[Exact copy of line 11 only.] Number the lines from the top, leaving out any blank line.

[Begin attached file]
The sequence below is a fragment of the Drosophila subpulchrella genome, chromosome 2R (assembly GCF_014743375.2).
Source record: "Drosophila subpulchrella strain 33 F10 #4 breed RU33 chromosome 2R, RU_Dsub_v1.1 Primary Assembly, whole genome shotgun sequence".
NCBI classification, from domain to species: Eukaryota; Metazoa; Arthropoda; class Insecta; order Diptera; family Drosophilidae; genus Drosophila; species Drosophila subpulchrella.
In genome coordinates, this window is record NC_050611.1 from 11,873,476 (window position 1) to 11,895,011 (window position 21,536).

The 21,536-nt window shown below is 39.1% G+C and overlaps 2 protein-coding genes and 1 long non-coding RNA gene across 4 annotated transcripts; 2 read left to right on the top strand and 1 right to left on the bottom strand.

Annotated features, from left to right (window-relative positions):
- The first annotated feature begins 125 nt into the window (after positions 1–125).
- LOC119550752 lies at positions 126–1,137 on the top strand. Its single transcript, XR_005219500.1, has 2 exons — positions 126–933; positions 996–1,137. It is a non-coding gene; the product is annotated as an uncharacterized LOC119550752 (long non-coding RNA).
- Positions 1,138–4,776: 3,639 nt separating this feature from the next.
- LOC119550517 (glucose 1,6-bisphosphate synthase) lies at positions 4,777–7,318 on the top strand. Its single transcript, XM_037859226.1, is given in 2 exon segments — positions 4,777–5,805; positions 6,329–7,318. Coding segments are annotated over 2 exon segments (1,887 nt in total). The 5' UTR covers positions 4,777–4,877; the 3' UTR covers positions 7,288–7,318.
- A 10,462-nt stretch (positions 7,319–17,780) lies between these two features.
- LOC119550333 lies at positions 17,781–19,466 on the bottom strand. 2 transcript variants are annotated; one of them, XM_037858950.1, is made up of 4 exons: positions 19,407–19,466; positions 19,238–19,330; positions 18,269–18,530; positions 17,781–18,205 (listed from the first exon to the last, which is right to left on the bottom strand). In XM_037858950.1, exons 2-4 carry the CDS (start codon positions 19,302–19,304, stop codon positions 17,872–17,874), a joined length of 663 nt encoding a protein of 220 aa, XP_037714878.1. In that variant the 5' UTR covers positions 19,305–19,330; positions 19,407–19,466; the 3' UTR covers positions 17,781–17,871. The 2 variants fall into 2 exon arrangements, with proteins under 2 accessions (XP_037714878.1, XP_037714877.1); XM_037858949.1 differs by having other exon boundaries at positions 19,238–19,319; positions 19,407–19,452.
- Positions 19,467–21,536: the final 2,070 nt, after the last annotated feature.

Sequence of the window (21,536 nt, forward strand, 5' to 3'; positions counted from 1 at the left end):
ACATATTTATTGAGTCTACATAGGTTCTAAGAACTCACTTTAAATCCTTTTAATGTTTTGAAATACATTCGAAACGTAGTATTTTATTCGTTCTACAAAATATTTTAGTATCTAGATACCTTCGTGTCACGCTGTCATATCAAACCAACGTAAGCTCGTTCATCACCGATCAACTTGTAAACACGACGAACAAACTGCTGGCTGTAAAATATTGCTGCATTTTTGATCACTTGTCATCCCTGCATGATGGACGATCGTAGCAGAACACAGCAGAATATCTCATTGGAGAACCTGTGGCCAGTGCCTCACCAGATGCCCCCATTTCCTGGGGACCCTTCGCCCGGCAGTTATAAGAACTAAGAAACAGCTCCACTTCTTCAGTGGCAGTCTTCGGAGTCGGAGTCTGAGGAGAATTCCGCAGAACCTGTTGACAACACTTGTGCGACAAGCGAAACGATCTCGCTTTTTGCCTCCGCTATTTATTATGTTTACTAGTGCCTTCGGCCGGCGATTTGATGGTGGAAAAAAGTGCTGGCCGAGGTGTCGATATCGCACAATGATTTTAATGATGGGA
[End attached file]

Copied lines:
- A 10,462-nt stretch (positions 7,319–17,780) lies between these two features.